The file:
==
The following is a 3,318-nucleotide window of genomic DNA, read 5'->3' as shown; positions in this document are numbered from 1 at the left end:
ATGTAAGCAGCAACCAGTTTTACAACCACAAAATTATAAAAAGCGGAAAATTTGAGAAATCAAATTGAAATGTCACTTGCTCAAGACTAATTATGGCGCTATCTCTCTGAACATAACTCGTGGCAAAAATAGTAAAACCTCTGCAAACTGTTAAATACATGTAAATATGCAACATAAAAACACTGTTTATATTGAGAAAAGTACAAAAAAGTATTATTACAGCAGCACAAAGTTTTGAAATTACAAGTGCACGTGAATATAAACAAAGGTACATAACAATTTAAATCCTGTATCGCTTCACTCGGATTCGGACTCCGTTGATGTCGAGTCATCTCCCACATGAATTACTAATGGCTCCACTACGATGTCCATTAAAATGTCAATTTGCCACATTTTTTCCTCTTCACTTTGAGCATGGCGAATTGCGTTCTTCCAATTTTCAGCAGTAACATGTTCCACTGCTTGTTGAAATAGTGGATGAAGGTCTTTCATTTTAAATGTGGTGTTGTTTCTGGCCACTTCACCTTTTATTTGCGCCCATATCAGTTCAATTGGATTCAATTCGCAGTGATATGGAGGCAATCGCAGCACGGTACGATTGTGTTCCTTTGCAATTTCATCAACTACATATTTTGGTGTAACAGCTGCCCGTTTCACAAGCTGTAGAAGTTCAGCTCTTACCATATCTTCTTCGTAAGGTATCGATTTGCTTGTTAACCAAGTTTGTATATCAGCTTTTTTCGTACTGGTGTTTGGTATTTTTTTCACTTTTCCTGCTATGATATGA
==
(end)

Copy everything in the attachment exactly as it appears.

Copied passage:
The following is a 3,318-nucleotide window of genomic DNA, read 5'->3' as shown; positions in this document are numbered from 1 at the left end:
ATGTAAGCAGCAACCAGTTTTACAACCACAAAATTATAAAAAGCGGAAAATTTGAGAAATCAAATTGAAATGTCACTTGCTCAAGACTAATTATGGCGCTATCTCTCTGAACATAACTCGTGGCAAAAATAGTAAAACCTCTGCAAACTGTTAAATACATGTAAATATGCAACATAAAAACACTGTTTATATTGAGAAAAGTACAAAAAAGTATTATTACAGCAGCACAAAGTTTTGAAATTACAAGTGCACGTGAATATAAACAAAGGTACATAACAATTTAAATCCTGTATCGCTTCACTCGGATTCGGACTCCGTTGATGTCGAGTCATCTCCCACATGAATTACTAATGGCTCCACTACGATGTCCATTAAAATGTCAATTTGCCACATTTTTTCCTCTTCACTTTGAGCATGGCGAATTGCGTTCTTCCAATTTTCAGCAGTAACATGTTCCACTGCTTGTTGAAATAGTGGATGAAGGTCTTTCATTTTAAATGTGGTGTTGTTTCTGGCCACTTCACCTTTTATTTGCGCCCATATCAGTTCAATTGGATTCAATTCGCAGTGATATGGAGGCAATCGCAGCACGGTACGATTGTGTTCCTTTGCAATTTCATCAACTACATATTTTGGTGTAACAGCTGCCCGTTTCACAAGCTGTAGAAGTTCAGCTCTTACCATATCTTCTTCGTAAGGTATCGATTTGCTTGTTAACCAAGTTTGTATATCAGCTTTTTTCGTACTGGTGTTTGGTATTTTTTTCACTTTTCCTGCTATGATATGA